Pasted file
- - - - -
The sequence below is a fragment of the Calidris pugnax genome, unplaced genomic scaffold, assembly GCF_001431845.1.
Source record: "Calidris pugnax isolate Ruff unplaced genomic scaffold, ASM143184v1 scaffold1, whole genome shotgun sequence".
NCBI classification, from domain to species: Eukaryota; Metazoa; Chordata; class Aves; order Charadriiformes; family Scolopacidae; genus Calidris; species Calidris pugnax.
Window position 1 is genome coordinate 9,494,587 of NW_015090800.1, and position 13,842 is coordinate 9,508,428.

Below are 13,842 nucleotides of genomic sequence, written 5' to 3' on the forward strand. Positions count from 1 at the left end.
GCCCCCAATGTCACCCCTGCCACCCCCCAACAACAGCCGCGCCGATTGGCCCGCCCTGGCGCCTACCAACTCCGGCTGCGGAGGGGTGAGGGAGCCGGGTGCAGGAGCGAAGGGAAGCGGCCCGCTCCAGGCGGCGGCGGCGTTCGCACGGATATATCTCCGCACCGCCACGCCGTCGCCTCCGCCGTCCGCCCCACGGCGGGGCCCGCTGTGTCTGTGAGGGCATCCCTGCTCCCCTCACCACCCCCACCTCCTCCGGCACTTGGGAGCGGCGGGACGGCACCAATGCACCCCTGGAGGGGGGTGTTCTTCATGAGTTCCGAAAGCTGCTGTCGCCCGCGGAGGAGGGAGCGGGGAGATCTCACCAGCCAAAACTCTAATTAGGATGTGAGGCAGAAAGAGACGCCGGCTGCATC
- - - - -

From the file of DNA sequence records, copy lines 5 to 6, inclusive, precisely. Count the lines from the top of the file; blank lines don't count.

Below are 13,842 nucleotides of genomic sequence, written 5' to 3' on the forward strand. Positions count from 1 at the left end.
GCCCCCAATGTCACCCCTGCCACCCCCCAACAACAGCCGCGCCGATTGGCCCGCCCTGGCGCCTACCAACTCCGGCTGCGGAGGGGTGAGGGAGCCGGGTGCAGGAGCGAAGGGAAGCGGCCCGCTCCAGGCGGCGGCGGCGTTCGCACGGATATATCTCCGCACCGCCACGCCGTCGCCTCCGCCGTCCGCCCCACGGCGGGGCCCGCTGTGTCTGTGAGGGCATCCCTGCTCCCCTCACCACCCCCACCTCCTCCGGCACTTGGGAGCGGCGGGACGGCACCAATGCACCCCTGGAGGGGGGTGTTCTTCATGAGTTCCGAAAGCTGCTGTCGCCCGCGGAGGAGGGAGCGGGGAGATCTCACCAGCCAAAACTCTAATTAGGATGTGAGGCAGAAAGAGACGCCGGCTGCATC